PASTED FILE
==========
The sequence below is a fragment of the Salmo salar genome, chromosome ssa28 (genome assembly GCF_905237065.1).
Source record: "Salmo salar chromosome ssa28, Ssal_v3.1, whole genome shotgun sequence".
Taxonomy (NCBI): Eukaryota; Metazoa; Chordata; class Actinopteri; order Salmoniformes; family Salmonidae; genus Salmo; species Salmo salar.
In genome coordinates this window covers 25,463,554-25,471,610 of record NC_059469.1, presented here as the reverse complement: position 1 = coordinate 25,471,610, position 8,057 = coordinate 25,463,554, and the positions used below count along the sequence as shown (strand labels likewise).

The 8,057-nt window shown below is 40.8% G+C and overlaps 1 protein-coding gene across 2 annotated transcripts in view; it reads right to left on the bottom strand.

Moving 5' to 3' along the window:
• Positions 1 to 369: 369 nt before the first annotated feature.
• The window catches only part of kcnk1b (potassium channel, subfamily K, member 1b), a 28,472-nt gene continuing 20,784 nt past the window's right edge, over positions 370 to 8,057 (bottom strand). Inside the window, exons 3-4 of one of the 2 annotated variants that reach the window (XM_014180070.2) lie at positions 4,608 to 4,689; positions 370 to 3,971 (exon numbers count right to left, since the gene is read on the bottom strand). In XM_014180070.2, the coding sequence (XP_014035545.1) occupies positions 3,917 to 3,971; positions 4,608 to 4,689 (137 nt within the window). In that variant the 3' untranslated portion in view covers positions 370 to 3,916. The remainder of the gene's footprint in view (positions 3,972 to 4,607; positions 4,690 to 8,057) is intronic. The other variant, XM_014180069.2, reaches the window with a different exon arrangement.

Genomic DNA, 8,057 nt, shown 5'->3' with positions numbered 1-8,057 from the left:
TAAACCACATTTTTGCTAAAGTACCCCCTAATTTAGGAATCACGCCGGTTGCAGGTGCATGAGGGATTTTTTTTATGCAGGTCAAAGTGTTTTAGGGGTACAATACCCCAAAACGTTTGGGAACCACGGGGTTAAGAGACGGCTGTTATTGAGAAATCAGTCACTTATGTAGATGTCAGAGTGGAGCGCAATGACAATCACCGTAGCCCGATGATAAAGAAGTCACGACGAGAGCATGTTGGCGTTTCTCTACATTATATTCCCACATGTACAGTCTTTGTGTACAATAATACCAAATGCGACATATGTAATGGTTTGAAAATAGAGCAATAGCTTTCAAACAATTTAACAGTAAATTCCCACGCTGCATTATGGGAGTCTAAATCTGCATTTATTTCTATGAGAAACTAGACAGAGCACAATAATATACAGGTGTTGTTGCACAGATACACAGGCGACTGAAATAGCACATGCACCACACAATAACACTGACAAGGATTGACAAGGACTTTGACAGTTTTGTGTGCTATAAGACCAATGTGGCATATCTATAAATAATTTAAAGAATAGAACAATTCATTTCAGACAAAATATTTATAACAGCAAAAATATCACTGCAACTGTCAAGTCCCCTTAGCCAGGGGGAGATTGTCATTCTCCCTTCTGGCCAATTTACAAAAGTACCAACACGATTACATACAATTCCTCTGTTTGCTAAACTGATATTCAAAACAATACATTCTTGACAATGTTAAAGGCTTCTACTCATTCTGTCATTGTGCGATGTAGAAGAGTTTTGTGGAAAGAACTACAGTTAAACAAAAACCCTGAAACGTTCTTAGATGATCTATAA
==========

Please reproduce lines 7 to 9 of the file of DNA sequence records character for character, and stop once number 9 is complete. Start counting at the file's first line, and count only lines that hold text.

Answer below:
• Positions 1 to 369: 369 nt before the first annotated feature.
• The window catches only part of kcnk1b (potassium channel, subfamily K, member 1b), a 28,472-nt gene continuing 20,784 nt past the window's right edge, over positions 370 to 8,057 (bottom strand). Inside the window, exons 3-4 of one of the 2 annotated variants that reach the window (XM_014180070.2) lie at positions 4,608 to 4,689; positions 370 to 3,971 (exon numbers count right to left, since the gene is read on the bottom strand). In XM_014180070.2, the coding sequence (XP_014035545.1) occupies positions 3,917 to 3,971; positions 4,608 to 4,689 (137 nt within the window). In that variant the 3' untranslated portion in view covers positions 370 to 3,916. The remainder of the gene's footprint in view (positions 3,972 to 4,607; positions 4,690 to 8,057) is intronic. The other variant, XM_014180069.2, reaches the window with a different exon arrangement.

Genomic DNA, 8,057 nt, shown 5'->3' with positions numbered 1-8,057 from the left: